Definitions

from The American Heritage® Dictionary of the English Language, 4th Edition

  • n. Social instability caused by erosion of standards and values.
  • n. Alienation and purposelessness experienced by a person or a class as a result of a lack of standards, values, or ideals: "We must now brace ourselves for disquisitions on peer pressure, adolescent anomie and rage” ( Charles Krauthammer).

from Wiktionary, Creative Commons Attribution/Share-Alike License

  • n. Alienation or social instability caused by erosion of standards and values.

from WordNet 3.0 Copyright 2006 by Princeton University. All rights reserved.

  • n. personal state of isolation and anxiety resulting from a lack of social control and regulation
  • n. lack of moral standards in a society

Etymologies

French, from Greek anomiā, lawlessness, from anomos, lawless : a-, without; see a-1 + nomos, law; see nem- in Indo-European roots.
(American Heritage® Dictionary of the English Language, Fourth Edition)
From French anomie, from Ancient Greek ἀνομία (anomia, "lawlessness"), from ἄνομος (anomos, "lawless"), from ἀ- (a-, "not") + νόμος (nomos, "law") (Wiktionary)

Examples

  • But in sociology, we use the term anomie, the sense of normlessness that comes just like the spiraling down.

    CNN Transcript Dec 29, 2008

  • When it came to alienation, or what he preferred to call anomie, Durkheim was convinced that such shiftlessness—moral isolation, in effect—was caused by an absence of conventions and a rejection of the society that instituted them.

    BREAKFAST WITH SOCRATES

  • This unnatural, inorganic, materialistic way of living, coupled with a marked decline in society's moral and ethical standards -- what the French call anomie -- has created a kind of pathology that produces pain and emptiness, for which addictive behavior becomes the primary symptom and consumption the preferred drug of choice.

    Archive 2008-04-13

  • Leyburn points out that since the Scotch-Irish were never a "minority," in the sense that their values differed radically from the norms of their areas of settlement, they never suffered the normlessness which Durkheim calls anomie -- the absence of clear standards to follow.

    The Fair Play Settlers of the West Branch Valley, 1769-1784 A Study of Frontier Ethnography

  • In his theory of suicide, he highlights the situation of "anomie" to refer to the circumstance of individuals whose relationship to the social whole is weak, and he explains differences in suicide rates across societies as the result of different levels of solidarity and its opposite, anomie.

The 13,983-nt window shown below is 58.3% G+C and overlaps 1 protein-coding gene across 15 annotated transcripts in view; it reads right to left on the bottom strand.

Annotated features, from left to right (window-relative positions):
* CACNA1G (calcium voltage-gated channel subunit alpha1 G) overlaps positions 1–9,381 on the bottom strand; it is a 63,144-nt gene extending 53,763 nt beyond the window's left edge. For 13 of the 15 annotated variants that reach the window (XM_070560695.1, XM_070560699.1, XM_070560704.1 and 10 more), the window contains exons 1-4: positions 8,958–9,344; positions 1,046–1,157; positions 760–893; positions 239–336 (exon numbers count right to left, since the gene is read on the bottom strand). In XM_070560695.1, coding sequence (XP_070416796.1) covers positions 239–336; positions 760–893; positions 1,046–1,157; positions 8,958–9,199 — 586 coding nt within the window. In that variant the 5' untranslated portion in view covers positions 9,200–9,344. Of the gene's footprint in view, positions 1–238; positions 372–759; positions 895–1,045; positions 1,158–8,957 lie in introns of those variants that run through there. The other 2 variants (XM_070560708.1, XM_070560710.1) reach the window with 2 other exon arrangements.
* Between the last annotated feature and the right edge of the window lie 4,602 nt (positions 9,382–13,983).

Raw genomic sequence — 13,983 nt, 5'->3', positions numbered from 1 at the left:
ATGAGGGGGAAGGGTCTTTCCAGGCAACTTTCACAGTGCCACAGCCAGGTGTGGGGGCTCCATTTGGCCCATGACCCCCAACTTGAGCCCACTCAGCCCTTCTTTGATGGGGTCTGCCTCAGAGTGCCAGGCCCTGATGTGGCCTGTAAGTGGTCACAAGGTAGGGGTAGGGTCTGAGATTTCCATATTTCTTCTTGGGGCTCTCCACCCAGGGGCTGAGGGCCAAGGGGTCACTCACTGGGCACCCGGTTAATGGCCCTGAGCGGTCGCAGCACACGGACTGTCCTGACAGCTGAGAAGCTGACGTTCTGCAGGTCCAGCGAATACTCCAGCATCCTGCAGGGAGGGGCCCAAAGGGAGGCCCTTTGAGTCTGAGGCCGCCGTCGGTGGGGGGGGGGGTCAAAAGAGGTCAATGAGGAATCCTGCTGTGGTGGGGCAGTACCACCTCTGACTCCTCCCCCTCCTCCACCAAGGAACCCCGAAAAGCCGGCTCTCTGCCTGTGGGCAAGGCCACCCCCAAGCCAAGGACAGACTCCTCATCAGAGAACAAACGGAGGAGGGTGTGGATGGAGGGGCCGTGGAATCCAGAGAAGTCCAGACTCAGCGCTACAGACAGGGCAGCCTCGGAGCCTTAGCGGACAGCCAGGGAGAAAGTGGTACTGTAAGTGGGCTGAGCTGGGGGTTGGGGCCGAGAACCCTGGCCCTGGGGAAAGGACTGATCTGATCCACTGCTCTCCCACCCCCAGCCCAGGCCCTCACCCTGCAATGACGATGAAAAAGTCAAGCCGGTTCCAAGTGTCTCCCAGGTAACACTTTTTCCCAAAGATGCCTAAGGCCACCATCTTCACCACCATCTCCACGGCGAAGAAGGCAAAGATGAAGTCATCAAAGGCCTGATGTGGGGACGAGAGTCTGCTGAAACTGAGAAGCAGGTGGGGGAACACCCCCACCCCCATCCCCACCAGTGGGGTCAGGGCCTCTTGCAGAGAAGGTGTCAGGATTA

Archive 2008-01-01

  • If "anomie" exists in Greece today, it is found in the separation between law and democracy and the destruction of any sense of the common good.

    The Guardian World News

  • What the minister, in his ignorance and desperation, called "anomie", political and legal theory examines under the term "civil disobedience".

    The Guardian World News

  • Disobedience is a moral and civic response to governmental "anomie".

    The Guardian World News

  • Cloward also influenced the concept of "anomie" (meaning social instability caused by erosion of standards and values; alienation and purposelessness experienced by a person or a class as a result of a lack of standards, values, or ideals).

    ChronWatch - Articles

  • If you google the term 'anomie' you will find a lot of jargon-laden articles whose purpose seems to be to make excuses for bad behavior or alcohol and drug abuse among certain populations, based on what happened to their ancestors several generations ago.

    Vanishing American

Comments

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  • ASVAB reffered to as a vaccum

    March 7, 2011

  • "Now if there is one circumstance indisputably involved in the etiology of depression, it is precisely this sense of isolation or, to use the term adopted by Durkheim in his late-nineteenth-century study of suicide: anomie. Durkheim used it to explain the rising rates of suicide in nineteenth-century Europe; epidemiologists invoke it to help account for the increasing prevalence of depression in our own time."
    —Barbara Ehrenreich, Dancing in the Streets: A History of Collective Joy (New York: Metropolitan Books, 2006), 140

    March 14, 2009